Chairman Don Levin knows what he wants in the Wolves’ next affiliation.
“Somebody that understands that to develop young players you need to have a winning culture, and you need to surround them with players that can make them better,” Levin said. “A lot of teams believe that all they do is put them on the ice more time, more time, more time on the ice. What happens is, you have people that don’t know how to make them better.”
For the fifth time since 2010, the Wolves will be finding a new parent club,. That means the Wolves are again looking for a partner that will balance development with winning and using experienced players at the AHL level.
Levin used an example from 2009-10 when Chris Chelios paired with young defenseman Arturs Kulda. Kulda went onto a long career mostly in Europe, and was a plus-46 in 66 games next to Chelios.
“The reason he did is because Chris Chelios showed him what he’s supposed to do,” Levin said. “If you put kids out there with other kids that don’t know or have the experience and the knowledge, they go out and they don’t know how to get better. They want to get better, but they don’t know how. A coach can coach during practice, but on the ice it’s a different situation. The coaches may not have been a defenseman or a forward or a goalie, so they don’t have the experience to show these young (players) how to be better.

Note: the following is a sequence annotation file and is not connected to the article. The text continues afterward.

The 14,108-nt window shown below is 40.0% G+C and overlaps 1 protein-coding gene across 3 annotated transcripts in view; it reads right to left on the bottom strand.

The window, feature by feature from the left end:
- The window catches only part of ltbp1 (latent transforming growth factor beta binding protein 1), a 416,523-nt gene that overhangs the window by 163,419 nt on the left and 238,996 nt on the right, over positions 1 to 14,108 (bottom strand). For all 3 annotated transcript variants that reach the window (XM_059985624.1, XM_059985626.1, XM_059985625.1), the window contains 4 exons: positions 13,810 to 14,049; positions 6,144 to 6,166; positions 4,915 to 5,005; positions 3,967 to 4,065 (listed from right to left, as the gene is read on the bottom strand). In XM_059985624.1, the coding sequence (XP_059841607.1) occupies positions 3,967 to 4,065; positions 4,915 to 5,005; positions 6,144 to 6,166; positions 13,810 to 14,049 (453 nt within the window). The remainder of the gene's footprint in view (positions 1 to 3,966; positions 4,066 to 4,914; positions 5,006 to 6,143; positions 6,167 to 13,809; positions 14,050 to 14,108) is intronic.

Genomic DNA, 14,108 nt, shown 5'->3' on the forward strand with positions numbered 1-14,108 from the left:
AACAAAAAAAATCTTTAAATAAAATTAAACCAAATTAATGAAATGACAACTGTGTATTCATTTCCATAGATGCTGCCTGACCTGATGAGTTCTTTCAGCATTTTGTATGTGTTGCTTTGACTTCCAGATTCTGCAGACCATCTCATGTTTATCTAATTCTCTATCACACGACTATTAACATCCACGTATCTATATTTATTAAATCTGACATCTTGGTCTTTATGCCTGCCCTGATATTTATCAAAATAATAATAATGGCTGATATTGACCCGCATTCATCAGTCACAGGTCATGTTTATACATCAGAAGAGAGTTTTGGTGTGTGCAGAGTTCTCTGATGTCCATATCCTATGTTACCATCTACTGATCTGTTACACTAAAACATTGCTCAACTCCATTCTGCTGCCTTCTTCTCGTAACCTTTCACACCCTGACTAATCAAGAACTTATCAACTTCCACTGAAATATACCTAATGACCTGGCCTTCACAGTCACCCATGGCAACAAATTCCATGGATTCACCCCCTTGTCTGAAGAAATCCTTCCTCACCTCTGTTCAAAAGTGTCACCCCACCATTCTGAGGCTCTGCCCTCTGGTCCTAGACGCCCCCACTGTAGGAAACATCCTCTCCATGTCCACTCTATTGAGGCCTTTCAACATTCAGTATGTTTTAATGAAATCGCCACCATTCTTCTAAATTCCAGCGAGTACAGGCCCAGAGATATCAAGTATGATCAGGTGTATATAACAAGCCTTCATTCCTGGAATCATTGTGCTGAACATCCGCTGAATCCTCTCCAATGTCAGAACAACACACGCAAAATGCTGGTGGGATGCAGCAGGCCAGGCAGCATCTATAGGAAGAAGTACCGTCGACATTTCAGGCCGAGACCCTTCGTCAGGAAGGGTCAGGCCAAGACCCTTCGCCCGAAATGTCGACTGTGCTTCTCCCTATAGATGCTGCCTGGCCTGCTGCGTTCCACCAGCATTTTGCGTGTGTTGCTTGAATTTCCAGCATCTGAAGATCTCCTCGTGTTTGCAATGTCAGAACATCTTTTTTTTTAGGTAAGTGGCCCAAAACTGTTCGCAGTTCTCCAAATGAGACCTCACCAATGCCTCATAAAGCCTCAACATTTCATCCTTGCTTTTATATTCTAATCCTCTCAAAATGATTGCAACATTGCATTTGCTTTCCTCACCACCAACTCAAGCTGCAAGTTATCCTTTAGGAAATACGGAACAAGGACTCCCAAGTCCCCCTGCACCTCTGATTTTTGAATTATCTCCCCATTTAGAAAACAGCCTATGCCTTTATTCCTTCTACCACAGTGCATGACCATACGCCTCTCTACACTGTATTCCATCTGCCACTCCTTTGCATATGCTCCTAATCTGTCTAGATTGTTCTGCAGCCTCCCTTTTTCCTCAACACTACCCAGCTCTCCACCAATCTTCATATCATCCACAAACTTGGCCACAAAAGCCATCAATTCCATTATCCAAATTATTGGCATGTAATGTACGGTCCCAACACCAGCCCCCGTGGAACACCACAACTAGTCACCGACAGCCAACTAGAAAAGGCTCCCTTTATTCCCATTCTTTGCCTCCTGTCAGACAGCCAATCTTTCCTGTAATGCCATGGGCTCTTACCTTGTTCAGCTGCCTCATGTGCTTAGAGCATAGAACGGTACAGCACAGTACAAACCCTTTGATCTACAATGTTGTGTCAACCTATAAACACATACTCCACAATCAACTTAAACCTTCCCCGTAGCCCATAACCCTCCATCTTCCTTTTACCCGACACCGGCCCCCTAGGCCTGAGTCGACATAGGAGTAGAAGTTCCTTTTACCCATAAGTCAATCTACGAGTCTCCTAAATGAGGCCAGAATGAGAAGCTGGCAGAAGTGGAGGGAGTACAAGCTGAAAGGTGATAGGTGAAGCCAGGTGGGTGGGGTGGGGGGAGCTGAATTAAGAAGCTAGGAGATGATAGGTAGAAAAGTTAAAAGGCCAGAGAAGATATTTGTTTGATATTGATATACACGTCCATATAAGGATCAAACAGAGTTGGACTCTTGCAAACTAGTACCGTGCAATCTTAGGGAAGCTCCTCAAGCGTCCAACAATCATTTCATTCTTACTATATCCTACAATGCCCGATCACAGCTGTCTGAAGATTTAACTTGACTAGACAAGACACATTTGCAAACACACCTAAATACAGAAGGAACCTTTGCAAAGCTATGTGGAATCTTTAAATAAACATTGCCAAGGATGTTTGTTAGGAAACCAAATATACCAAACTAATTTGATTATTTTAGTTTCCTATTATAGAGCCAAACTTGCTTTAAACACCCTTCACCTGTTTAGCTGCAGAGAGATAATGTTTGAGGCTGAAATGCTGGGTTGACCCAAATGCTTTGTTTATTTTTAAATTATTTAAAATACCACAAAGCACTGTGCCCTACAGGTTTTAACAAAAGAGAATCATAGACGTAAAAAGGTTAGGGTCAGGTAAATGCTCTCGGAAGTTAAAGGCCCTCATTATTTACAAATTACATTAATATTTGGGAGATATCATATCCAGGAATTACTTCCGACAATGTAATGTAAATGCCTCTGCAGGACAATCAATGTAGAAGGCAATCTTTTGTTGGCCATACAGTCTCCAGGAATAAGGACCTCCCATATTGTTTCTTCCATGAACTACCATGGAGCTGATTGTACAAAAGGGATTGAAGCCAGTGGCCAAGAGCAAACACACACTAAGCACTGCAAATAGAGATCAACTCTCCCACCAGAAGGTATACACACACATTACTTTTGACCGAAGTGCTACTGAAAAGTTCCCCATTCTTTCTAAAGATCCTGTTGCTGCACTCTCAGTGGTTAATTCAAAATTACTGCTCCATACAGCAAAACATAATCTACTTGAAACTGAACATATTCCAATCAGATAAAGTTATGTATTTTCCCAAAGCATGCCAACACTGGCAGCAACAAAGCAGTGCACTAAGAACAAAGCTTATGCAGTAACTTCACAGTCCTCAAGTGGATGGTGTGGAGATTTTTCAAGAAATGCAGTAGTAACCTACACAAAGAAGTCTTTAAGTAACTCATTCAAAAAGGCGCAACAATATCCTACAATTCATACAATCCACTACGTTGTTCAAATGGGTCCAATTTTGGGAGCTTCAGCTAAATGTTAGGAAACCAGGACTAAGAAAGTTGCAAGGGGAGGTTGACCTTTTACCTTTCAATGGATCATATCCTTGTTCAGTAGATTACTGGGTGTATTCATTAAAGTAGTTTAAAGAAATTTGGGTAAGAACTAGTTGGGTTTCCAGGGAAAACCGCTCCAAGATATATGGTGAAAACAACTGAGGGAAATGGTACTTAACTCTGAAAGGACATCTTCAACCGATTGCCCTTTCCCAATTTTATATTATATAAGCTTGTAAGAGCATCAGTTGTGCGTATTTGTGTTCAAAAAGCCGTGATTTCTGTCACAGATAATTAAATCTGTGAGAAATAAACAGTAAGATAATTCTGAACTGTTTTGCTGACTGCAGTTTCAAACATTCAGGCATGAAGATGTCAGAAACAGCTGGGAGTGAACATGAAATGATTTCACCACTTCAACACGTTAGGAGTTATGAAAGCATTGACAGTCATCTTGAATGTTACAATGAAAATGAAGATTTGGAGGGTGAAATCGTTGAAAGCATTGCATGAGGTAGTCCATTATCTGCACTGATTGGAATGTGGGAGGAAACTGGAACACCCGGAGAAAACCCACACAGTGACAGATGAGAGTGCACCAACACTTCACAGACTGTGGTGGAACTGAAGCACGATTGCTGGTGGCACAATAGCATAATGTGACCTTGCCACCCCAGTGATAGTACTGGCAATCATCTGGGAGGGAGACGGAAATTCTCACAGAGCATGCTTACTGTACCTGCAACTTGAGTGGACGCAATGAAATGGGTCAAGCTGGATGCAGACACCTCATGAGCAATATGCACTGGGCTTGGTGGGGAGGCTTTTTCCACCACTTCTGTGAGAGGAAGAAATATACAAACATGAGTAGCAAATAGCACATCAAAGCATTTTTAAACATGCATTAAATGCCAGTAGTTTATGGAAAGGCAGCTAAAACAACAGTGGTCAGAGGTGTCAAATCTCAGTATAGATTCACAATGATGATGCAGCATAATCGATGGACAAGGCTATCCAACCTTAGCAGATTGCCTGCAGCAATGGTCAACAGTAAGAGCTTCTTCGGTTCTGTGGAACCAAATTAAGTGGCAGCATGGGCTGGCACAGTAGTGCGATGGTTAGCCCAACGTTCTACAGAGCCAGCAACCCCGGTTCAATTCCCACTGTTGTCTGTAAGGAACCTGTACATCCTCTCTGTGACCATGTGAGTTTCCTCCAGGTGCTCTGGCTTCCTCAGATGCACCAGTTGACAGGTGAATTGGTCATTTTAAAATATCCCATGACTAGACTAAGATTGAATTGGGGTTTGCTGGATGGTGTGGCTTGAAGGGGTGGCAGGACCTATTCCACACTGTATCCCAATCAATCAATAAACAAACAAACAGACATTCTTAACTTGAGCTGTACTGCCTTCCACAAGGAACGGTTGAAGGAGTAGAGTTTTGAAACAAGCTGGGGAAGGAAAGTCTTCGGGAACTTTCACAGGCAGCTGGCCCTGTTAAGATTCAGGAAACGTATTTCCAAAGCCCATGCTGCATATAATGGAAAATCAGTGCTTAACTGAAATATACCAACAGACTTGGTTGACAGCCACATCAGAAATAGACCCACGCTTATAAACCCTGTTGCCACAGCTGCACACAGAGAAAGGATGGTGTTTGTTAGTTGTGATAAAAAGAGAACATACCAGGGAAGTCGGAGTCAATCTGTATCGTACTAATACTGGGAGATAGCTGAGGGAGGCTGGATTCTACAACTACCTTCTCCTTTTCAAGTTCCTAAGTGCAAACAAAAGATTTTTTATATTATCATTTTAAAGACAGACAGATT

“It’s important. It’s hard to find that.”
Levin pointed to how NHL teams want to bring up young players because of how much the top ends of rosters are getting paid. To Levin, that’s brought players to the NHL who may not be ready and could use another year or two of seasoning next to veteran players on a team also trying to win.
“They’d just learn more,” Levin said. “There are some teams that understand that, and some general managers that understand that. That’s what we’re looking for.”
When the change happens, Wolves fans will have to connect with a new team’s prospects. But considering the fluidity of AHL rosters, few players have stuck around Rosemont long enough for an enduring connection to be created.
“Part of the problem is we haven’t had players here for a long time,” Levin said. “That’s part of the next part of the equation, is trying to deal with somebody and saying, look, we want to have three or four players that we want to sign for three or four years that we have them and become more Chicago Wolves players. They have to be good to develop the younger players.”